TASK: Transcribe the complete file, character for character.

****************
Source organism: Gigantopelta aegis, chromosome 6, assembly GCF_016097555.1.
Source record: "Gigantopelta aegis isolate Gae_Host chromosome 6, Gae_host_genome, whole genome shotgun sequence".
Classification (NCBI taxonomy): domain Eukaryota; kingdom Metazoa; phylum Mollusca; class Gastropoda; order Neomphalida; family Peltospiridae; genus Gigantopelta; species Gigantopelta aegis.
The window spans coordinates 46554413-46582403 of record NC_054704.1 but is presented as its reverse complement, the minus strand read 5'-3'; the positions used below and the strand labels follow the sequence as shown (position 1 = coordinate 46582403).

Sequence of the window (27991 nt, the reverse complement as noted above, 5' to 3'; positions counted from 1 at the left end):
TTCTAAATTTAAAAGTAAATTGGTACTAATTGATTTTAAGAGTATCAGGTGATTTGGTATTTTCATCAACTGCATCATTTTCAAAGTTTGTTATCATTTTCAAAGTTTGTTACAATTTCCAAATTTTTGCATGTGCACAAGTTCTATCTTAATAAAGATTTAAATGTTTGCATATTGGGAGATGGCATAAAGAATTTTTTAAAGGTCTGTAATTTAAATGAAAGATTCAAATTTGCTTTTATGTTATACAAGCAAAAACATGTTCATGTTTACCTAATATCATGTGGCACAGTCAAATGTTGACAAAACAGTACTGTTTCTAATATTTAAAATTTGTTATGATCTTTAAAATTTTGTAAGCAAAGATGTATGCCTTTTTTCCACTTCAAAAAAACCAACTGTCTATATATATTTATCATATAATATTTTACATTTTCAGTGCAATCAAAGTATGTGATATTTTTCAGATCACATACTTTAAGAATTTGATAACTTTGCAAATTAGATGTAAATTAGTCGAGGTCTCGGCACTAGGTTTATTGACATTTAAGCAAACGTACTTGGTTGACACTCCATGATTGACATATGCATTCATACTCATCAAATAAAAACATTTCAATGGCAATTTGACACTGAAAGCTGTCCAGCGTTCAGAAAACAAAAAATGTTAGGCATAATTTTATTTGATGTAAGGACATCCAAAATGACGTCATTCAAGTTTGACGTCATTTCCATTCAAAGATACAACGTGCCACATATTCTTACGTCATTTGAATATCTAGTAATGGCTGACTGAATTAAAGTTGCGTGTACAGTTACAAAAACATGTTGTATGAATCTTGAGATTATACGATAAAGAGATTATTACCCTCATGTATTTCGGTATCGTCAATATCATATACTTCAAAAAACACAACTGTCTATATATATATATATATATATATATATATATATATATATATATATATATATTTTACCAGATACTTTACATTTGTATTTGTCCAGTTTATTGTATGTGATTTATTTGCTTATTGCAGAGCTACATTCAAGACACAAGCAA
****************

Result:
Source organism: Gigantopelta aegis, chromosome 6, assembly GCF_016097555.1.
Source record: "Gigantopelta aegis isolate Gae_Host chromosome 6, Gae_host_genome, whole genome shotgun sequence".
Classification (NCBI taxonomy): domain Eukaryota; kingdom Metazoa; phylum Mollusca; class Gastropoda; order Neomphalida; family Peltospiridae; genus Gigantopelta; species Gigantopelta aegis.
The window spans coordinates 46554413-46582403 of record NC_054704.1 but is presented as its reverse complement, the minus strand read 5'-3'; the positions used below and the strand labels follow the sequence as shown (position 1 = coordinate 46582403).

Sequence of the window (27991 nt, the reverse complement as noted above, 5' to 3'; positions counted from 1 at the left end):
TTCTAAATTTAAAAGTAAATTGGTACTAATTGATTTTAAGAGTATCAGGTGATTTGGTATTTTCATCAACTGCATCATTTTCAAAGTTTGTTATCATTTTCAAAGTTTGTTACAATTTCCAAATTTTTGCATGTGCACAAGTTCTATCTTAATAAAGATTTAAATGTTTGCATATTGGGAGATGGCATAAAGAATTTTTTAAAGGTCTGTAATTTAAATGAAAGATTCAAATTTGCTTTTATGTTATACAAGCAAAAACATGTTCATGTTTACCTAATATCATGTGGCACAGTCAAATGTTGACAAAACAGTACTGTTTCTAATATTTAAAATTTGTTATGATCTTTAAAATTTTGTAAGCAAAGATGTATGCCTTTTTTCCACTTCAAAAAAACCAACTGTCTATATATATTTATCATATAATATTTTACATTTTCAGTGCAATCAAAGTATGTGATATTTTTCAGATCACATACTTTAAGAATTTGATAACTTTGCAAATTAGATGTAAATTAGTCGAGGTCTCGGCACTAGGTTTATTGACATTTAAGCAAACGTACTTGGTTGACACTCCATGATTGACATATGCATTCATACTCATCAAATAAAAACATTTCAATGGCAATTTGACACTGAAAGCTGTCCAGCGTTCAGAAAACAAAAAATGTTAGGCATAATTTTATTTGATGTAAGGACATCCAAAATGACGTCATTCAAGTTTGACGTCATTTCCATTCAAAGATACAACGTGCCACATATTCTTACGTCATTTGAATATCTAGTAATGGCTGACTGAATTAAAGTTGCGTGTACAGTTACAAAAACATGTTGTATGAATCTTGAGATTATACGATAAAGAGATTATTACCCTCATGTATTTCGGTATCGTCAATATCATATACTTCAAAAAACACAACTGTCTATATATATATATATATATATATATATATATATATATATATATATATATATTTTACCAGATACTTTACATTTGTATTTGTCCAGTTTATTGTATGTGATTTATTTGCTTATTGCAGAGCTACATTCAAGACACAAGCAA